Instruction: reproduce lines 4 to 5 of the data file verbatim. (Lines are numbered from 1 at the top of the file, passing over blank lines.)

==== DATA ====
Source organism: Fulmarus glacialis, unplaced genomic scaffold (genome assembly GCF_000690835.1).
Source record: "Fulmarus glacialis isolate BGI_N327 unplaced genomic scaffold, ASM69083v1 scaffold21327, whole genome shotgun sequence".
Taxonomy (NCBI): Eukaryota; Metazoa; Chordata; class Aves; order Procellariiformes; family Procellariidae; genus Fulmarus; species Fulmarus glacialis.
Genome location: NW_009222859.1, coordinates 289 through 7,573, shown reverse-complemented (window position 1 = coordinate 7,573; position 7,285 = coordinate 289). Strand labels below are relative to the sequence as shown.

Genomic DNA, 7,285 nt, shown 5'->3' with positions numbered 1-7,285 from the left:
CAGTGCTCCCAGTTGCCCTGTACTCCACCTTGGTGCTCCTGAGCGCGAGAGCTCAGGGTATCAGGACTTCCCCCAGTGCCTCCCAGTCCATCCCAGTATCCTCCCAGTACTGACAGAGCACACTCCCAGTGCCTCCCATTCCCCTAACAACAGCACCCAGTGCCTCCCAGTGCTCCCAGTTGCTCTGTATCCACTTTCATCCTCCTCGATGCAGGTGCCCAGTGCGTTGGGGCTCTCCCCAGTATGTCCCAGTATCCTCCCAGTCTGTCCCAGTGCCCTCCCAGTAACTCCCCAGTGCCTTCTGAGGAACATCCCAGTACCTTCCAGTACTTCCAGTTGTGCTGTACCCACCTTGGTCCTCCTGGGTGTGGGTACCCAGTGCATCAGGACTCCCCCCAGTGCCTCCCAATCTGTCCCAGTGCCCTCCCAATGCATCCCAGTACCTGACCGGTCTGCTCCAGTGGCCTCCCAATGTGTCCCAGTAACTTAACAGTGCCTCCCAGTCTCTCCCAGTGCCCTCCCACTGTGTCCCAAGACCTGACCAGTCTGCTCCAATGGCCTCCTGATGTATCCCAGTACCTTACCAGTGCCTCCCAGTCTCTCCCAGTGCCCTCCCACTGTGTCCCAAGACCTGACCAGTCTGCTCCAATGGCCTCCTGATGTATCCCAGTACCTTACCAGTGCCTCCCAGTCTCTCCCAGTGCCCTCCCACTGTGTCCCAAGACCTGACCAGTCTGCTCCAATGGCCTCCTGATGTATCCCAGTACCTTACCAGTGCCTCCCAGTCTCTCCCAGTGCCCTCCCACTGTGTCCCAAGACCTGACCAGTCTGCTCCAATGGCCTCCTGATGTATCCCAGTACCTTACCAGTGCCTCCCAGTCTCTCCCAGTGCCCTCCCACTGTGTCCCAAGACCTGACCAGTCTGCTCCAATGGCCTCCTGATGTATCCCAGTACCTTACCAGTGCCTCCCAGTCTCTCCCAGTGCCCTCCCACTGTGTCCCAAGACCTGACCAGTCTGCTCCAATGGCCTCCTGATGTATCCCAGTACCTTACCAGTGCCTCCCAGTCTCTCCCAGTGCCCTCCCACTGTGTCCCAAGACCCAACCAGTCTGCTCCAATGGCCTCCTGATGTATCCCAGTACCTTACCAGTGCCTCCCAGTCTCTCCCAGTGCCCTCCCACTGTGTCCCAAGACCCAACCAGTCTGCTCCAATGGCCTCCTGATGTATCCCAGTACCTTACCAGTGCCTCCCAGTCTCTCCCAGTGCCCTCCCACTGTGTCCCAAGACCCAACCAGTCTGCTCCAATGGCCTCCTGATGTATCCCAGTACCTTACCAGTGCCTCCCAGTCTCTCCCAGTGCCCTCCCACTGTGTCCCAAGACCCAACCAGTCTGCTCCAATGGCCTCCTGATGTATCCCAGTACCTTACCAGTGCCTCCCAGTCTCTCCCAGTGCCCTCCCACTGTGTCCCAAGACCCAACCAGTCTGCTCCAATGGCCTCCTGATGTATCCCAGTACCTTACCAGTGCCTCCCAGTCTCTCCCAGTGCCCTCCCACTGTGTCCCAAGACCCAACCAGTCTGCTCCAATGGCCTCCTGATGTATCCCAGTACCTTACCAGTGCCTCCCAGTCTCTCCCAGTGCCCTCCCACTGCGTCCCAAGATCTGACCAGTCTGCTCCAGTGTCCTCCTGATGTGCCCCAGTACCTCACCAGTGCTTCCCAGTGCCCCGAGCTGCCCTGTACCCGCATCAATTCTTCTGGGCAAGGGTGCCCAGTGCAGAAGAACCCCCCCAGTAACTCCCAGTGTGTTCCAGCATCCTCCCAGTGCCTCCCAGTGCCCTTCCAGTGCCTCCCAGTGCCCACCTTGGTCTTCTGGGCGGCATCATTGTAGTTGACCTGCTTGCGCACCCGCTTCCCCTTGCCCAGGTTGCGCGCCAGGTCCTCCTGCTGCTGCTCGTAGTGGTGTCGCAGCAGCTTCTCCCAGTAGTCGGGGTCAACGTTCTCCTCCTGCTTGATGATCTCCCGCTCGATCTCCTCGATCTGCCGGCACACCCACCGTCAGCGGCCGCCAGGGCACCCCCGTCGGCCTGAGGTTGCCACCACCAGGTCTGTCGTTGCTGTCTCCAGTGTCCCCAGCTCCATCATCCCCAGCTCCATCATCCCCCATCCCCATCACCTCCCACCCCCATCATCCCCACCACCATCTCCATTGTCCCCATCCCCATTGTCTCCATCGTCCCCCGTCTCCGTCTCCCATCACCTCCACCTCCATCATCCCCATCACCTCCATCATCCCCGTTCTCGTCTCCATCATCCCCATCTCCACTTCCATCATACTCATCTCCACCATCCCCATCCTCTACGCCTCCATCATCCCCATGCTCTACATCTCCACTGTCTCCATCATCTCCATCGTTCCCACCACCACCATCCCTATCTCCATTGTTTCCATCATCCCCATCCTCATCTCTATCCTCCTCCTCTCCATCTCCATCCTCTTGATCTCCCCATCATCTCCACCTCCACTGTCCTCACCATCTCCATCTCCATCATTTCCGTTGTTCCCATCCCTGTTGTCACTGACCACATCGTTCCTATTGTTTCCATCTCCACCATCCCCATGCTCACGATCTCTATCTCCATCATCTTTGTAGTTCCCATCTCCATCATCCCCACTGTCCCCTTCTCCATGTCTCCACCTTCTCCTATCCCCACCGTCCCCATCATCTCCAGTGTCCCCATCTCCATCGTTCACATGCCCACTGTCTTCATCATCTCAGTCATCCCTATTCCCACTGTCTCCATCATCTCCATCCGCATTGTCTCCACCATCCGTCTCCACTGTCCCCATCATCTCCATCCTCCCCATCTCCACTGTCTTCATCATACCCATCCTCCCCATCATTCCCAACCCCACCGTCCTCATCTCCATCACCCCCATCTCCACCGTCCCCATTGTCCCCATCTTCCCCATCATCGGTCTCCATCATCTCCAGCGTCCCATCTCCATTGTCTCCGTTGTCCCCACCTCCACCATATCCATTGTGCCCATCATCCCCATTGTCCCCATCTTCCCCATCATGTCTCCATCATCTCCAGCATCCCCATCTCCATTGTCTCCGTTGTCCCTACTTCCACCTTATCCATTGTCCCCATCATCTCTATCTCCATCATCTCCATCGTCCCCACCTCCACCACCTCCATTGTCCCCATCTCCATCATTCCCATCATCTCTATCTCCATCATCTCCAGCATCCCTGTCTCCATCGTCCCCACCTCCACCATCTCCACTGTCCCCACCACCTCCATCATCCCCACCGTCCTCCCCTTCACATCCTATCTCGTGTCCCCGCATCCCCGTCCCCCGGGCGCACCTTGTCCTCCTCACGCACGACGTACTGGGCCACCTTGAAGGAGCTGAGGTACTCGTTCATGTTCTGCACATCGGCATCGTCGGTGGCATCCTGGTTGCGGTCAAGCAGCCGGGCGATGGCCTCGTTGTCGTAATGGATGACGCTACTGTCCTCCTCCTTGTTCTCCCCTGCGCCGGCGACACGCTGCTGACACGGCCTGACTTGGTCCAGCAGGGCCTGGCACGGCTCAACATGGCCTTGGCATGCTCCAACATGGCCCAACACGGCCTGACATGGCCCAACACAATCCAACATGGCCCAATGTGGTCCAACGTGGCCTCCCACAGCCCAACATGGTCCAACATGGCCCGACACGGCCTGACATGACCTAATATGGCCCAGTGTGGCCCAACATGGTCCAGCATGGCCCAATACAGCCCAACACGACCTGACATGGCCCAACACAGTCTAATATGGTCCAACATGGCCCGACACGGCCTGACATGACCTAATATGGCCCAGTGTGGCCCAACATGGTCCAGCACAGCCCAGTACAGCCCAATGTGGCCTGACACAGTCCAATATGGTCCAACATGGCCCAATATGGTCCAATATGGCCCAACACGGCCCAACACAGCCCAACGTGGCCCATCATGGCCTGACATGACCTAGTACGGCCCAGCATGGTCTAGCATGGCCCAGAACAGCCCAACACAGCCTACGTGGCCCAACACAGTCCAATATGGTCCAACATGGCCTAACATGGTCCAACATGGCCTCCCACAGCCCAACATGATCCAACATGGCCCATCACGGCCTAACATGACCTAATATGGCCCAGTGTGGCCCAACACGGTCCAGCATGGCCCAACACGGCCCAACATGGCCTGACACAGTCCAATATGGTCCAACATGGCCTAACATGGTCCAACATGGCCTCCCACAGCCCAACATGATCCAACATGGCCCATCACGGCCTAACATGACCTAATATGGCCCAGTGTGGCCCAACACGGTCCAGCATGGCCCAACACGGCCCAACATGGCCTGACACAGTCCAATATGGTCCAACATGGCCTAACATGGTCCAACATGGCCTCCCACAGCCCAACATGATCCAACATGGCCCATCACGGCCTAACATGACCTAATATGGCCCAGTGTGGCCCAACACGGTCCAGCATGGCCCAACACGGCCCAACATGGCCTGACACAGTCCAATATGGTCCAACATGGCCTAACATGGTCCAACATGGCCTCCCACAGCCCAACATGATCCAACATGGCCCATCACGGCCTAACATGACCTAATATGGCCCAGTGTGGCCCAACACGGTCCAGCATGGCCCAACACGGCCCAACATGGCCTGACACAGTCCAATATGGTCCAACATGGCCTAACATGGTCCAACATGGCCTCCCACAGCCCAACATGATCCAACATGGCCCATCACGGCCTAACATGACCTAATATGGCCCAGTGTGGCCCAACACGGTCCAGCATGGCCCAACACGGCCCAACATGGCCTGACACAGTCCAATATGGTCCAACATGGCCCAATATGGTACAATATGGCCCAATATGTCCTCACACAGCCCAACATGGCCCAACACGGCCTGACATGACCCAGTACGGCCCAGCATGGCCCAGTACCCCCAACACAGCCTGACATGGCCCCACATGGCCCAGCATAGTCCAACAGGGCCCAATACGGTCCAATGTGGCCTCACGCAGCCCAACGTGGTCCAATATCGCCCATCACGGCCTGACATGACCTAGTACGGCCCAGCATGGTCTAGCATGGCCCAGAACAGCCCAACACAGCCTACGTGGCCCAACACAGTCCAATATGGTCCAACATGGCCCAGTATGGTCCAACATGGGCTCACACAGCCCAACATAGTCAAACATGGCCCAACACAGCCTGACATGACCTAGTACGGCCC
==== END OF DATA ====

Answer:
Genome location: NW_009222859.1, coordinates 289 through 7,573, shown reverse-complemented (window position 1 = coordinate 7,573; position 7,285 = coordinate 289). Strand labels below are relative to the sequence as shown.

Genomic DNA, 7,285 nt, shown 5'->3' with positions numbered 1-7,285 from the left: